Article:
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Excerpts from "Woody, Cisco and Me:
Seamen Three in the Merchant Marine"

Jim Longhi

From Page 15

After introductions and negotiation, they choose three steward jobs. Unfortunately, a doctor's exam was required, which, according to Cisco had not been asked for before. He couldn't pass the eye test. Cisco and Woody contemplate choosing a different ship, but Jim would not be eligible, as he could not refuse a job once accepted. How to proceed?

Cisco put his hand on my shoulder. "You know I wanted you to ship out with us."

"Wait a minute. You guys are not rid of me that easily. For one thing, what have you got to lose if you take the physical? Maybe you'll pass the eye test."

"Impossible; I can't see beyond three feet. Anything beyond three feet is distorted, and glasses don't help."

"Vincenzo Long-eye," the uniformed man called out.

"Here, sir." I stood up. "But it's pronounced Longhi -- rhymes with 'shorty.'"

"Gilbert Houston?" he called, without a smile.


"Woodrow Wilson Guthrie?"


The man looked up sharply and stared at Woody, obviously feeling that the two stripes on his sleeve entitled him to more than that "Yup!"

"All right, come with me." He let us down a corridor.

"Go on." I prodded Cisco. "Maybe they'll skip the eye tests."

"In here!" The officer opened the door and gave Woody a dirty look. "Strip down -- everything!" He pulled the door behind him and left us standing alone in a doctor's office."

"Goddamn it, Woody," Cisco muttered as he started to unbutton his shirt, "you got more ways for starting trouble then you got hair on that wooden head!"

"Cain't help it -- somethin' about officer's uniform makes me nauseous. If I'd of opened my mouth to say more'n 'yup,' I mighta throwed up."

"Come on, Woody." I took off my trousers a little self-consciously. "If you want to do your part in this war, you can't be allergic to officers' uniforms."

"You're right, but my allergy's been with me ever since I was a kid and used to see our town sheriff's uniform all sweated and stained with the blood of some poor Indian that got persuaded into signing away his land. However, I ain't gonna let that keep me from carrying out orders and doing my dang bustinest best to beat them Nazis!" And in a flash of dazzling speed he pulled off his shirt, kicked off his shoes, stripped off his trousers, whipped off his socks, jumped out of his underwear, and snapped to rigid attention.

Cisco and I stared at his shiny, bony body.

"The man said strip!" Woody continued standing at rigid attention. "What are you guys waiting for? Dontcha know there's a war on?"

"Congratulations!" A pot-bellied doctor, smelling of whiskey, had come in unnoticed. His remark was for Woody. Woody stayed at rigid attention as the doctor came up to him. "For a little guy," the doctor continued, "I'd say you are pretty well endowed."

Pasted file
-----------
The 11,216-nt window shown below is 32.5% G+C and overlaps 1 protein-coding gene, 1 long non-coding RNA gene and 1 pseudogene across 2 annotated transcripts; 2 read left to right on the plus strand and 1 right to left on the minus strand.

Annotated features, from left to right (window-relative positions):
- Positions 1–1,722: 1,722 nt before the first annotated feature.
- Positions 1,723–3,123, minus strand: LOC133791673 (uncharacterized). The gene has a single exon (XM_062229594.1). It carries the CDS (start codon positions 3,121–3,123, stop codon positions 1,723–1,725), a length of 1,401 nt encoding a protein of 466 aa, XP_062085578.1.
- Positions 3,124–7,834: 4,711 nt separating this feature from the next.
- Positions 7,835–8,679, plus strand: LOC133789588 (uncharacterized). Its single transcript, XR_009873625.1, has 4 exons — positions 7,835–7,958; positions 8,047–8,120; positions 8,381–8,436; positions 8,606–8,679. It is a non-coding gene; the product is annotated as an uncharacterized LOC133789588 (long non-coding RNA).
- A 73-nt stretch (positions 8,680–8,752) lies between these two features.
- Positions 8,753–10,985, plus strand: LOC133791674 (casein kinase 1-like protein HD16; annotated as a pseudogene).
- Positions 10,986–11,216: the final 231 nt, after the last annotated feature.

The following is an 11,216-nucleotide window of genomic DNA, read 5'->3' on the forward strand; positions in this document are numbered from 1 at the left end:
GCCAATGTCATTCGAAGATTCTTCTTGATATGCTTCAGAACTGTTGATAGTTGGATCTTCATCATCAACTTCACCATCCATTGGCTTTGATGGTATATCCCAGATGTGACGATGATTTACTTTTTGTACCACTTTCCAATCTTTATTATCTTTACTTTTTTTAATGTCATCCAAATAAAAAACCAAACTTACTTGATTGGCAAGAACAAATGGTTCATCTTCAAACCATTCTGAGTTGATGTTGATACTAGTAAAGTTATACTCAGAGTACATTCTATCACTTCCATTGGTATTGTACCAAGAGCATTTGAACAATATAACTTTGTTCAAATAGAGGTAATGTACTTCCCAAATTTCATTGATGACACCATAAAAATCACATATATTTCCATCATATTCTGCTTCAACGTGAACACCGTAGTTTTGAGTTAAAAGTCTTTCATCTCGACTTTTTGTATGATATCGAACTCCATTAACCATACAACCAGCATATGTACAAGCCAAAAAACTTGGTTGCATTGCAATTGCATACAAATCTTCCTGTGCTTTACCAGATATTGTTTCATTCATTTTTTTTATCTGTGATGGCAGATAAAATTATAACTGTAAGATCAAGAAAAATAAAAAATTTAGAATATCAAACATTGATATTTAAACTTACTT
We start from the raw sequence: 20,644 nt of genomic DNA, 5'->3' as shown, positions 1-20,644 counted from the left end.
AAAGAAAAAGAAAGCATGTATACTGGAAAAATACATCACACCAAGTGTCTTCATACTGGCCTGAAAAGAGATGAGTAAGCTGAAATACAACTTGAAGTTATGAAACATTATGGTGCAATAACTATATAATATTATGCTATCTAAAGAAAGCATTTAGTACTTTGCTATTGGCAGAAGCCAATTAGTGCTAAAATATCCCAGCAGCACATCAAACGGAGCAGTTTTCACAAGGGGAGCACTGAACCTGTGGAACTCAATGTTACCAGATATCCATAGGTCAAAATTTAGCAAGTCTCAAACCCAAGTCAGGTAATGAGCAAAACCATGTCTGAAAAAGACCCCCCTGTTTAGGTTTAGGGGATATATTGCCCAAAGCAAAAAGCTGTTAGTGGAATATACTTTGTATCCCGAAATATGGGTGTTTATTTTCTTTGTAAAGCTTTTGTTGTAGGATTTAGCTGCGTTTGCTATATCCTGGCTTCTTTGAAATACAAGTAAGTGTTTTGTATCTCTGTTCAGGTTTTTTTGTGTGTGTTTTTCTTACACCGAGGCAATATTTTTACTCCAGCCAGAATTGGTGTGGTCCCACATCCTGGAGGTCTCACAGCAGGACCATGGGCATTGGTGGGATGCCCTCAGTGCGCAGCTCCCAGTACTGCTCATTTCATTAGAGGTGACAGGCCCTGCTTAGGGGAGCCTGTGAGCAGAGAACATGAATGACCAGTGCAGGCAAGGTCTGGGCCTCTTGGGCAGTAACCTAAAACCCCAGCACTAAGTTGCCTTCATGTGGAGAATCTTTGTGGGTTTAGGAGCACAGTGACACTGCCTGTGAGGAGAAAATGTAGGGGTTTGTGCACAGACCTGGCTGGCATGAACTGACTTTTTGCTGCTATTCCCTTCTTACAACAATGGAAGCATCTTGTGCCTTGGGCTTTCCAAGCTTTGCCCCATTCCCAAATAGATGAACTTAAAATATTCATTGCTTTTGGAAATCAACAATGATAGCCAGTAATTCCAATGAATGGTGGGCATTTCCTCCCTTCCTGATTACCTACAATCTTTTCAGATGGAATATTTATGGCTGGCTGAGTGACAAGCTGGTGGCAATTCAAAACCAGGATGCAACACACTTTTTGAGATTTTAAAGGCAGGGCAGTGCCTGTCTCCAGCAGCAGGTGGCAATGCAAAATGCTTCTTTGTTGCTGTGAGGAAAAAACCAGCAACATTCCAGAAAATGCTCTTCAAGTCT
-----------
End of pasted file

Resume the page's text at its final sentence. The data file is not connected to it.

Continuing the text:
"Why thank you." Woody looked down at himself, though still standing at rigid attention. "For a long time I had an inferiority complex about that. You see my cousins used to call me Shorty, which according to theirs, mine certainly was, until one day my grandma said, 'Pay no attention to them idiots, little Woodpecker, t'aint the size that counts, it's what you do with it.' So I'd be much more obliged to you, Doctor, if you paid a complement to the size of my brain instead." He bent his head. "Here, feel it."

"Never mind the jokes, wise guy." The doctor poked Woody's groin. "Just cough." Woody coughed as though his lungs were bursting. "All right, wise guy, that's enough!" The doctor scribbled something onto a card. "What's your height?"

"Five-feet six and one-eighth."

"Read the eye chart on the wall, wise guy." Woody read each letter very slowly, to give Cisco a chance to memorize the letters. "That's enough. Next man. Height?"

"Six feet one." I stepped ahead of Cisco; I too was going to call out the letters as slowly as I could.

"Read the fourth line backwards." The doctor started to examine my groin. I read as slowly as I could. "Did you say the last letter was M?" the doctor asked without looking at the chart.

"No, N."

"Okay, next man. Height?"

"Six feet two." Cisco looked at me, nodded toward the eyechart, and shook his head hopelessly.

The doctor finished poking Cisco and went to the sink. "Read the fifth line down, if you can," the doctor called to Cisco as he started to wash his hands.

"F-X-T-L-E-M." I read quickly, trying to sound like Cisco.

Without turning around, the doctor said, "Okay -- you guys can go."

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